During a debate about the situation in Afghanistan, MP Bob Seely said: "This is a difficult and upsetting debate, and I am not quite sure why. It may be because some of the people I knew are now dead and because I do not think that some of the things that are being said are true. I want to set the record straight and, in the short time I have, correct some of the false assumptions that are being made and also make a few observations. I pay tribute to the many hon. Members who have made excellent speeches, especially the Chairman of Foreign Affairs Committee and the Chairman of the Defence Committee, whose speeches were incredibly good.
"What has happened is an appalling and unnecessary self-inflicted wound. We are being presented with a choice: invest more blood and treasure or walk away. No: we had a steady state, give or take, in Afghanistan for the last few years, and the mission was a train, equip and mentor one. It was large, but for between 5,000 and 20,000 troops, contractors, special forces and so on who were there, it was smaller than many NATO/US bases and missions around the world. We have chosen to withdraw politically; we have not been forced to do so on security grounds. I think we will regret that decision for many years.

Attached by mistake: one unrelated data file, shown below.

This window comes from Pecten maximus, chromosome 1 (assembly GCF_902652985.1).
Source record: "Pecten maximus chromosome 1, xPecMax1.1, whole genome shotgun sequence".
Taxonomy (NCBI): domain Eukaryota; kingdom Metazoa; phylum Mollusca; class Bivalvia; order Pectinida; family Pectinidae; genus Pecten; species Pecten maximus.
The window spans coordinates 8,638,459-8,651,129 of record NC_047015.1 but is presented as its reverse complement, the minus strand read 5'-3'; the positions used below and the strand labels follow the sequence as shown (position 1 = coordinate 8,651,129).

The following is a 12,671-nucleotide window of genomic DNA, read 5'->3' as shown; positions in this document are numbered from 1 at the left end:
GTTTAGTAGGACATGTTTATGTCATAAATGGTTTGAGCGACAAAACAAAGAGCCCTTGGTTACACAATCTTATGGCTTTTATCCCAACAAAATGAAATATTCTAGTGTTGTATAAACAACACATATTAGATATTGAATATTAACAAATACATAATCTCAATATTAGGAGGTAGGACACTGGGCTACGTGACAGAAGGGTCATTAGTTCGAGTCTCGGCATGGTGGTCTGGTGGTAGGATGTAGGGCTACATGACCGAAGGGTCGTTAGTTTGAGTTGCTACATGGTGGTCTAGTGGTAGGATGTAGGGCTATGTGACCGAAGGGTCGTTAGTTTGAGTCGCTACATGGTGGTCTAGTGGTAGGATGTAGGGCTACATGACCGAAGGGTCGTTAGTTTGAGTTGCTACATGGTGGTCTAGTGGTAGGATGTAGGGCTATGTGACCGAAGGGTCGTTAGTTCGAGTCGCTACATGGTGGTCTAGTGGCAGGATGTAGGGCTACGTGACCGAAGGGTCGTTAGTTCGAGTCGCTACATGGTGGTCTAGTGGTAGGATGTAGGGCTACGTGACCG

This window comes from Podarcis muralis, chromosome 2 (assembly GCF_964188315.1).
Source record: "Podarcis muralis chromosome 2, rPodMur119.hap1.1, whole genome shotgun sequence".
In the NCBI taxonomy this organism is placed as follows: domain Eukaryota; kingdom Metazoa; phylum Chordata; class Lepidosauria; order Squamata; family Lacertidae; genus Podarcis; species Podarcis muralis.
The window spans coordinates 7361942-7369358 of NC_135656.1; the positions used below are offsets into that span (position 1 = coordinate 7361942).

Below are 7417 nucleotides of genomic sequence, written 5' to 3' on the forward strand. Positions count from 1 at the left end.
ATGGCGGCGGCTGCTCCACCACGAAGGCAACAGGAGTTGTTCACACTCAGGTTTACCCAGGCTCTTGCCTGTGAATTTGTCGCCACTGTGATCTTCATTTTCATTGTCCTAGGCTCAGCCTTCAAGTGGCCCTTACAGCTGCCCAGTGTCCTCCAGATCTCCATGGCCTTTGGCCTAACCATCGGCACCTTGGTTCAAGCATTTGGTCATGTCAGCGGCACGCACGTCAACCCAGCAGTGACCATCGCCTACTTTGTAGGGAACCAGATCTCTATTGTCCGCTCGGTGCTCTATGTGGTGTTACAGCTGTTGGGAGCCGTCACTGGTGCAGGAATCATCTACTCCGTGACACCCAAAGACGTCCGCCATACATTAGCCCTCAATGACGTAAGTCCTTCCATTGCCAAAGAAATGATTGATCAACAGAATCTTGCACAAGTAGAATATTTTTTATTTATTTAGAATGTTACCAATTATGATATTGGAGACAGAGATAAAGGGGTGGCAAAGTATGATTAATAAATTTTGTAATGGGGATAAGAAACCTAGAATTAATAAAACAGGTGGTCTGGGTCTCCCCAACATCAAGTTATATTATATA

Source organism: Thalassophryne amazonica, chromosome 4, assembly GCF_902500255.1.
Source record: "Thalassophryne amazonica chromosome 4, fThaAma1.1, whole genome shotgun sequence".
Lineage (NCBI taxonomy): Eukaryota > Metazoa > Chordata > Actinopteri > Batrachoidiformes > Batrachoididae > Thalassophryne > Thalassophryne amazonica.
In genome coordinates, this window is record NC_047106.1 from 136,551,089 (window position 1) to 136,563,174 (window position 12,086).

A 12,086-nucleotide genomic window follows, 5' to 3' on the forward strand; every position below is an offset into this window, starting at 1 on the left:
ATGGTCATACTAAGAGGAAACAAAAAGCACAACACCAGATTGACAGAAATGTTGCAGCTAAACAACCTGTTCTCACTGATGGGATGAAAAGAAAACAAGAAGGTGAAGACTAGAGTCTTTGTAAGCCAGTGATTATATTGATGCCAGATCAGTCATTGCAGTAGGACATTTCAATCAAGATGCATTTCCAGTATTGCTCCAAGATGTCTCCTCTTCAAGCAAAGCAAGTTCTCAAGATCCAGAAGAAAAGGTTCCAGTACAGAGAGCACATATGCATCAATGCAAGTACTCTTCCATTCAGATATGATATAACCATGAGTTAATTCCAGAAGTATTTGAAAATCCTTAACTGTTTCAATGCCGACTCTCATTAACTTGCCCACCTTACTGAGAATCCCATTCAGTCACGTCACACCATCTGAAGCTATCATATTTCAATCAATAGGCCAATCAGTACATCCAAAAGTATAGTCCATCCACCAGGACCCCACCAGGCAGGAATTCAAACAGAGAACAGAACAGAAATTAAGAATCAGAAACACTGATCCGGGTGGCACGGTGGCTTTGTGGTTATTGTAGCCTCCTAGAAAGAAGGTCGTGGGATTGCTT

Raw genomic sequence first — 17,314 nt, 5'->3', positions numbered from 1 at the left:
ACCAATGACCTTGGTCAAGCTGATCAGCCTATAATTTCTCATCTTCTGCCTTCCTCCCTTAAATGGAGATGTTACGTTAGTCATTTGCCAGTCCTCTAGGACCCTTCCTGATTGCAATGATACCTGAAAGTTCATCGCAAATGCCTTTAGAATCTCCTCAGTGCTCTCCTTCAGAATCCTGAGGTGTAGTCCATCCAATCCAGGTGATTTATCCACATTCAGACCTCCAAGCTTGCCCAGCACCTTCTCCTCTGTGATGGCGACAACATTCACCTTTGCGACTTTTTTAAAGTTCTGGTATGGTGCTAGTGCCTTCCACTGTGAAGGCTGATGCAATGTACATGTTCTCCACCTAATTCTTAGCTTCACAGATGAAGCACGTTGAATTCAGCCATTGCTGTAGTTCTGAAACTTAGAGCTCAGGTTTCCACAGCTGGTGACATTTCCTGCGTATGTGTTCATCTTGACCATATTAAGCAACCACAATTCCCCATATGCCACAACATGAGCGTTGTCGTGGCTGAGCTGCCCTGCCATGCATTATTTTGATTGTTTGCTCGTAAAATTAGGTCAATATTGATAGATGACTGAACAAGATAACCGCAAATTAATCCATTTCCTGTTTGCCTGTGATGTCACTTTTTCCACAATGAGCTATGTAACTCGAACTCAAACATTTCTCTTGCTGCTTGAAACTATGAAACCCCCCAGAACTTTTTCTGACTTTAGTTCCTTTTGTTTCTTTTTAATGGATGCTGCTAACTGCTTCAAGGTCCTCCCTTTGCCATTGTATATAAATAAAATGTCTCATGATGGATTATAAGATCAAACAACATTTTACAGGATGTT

"The collapse happened because a truly dreadful US President, Donald Trump, who was probably in hock to the Russians, dealt with the Taliban behind the Afghan Government’s back—a shocking betrayal. Joe Biden, who admires Kennedy—we had some great quotes from Kennedy earlier—could have changed things. He has chosen not to and has opened the United States, Europe, India and many allies throughout the world to considerable terrorist risks from the 2,500 to 4,000 jihadi nut jobs—pardon my French—who are currently being released from Bagram, Kandahar and Kabul. When they have stopped slaughtering our friends and beheading a few key women journalists, they will turn their attention to us. We have walked away from a successful anti-terrorist operation after 20 years. Sooner or later, we will reap the rewards.
"Many people have said that the Afghans did not fight. I was in Afghanistan four times over seven months, not on long tours—four months, two months and a few weeks. In my experience, many Afghans fought very hard. At first, yes, there was an uneven flow of recruits to the police, but I had the privilege of patrolling in Nad-e-Ali north with a small team. Those people were remarkable. When we went into a village, they would tell us from where the Taliban were watching us—which haystack, which bund line. They would tell us that the motor cycle repair man had to work for the Taliban because his wife and children were under threat. They also told us that they would happily take their daughters to school, but asked why they should when there was not enough security to prevent them from being raped and abducted on the way home. Sometimes it was difficult to give them an answer that reassured.
"In many ways, those people were a model of courageous integrity. They were effective and efficient, they loved their country and they knew right from wrong. They are probably dead. If they were not killed a year ago, they will be finished off as we speak, and I find that upsetting."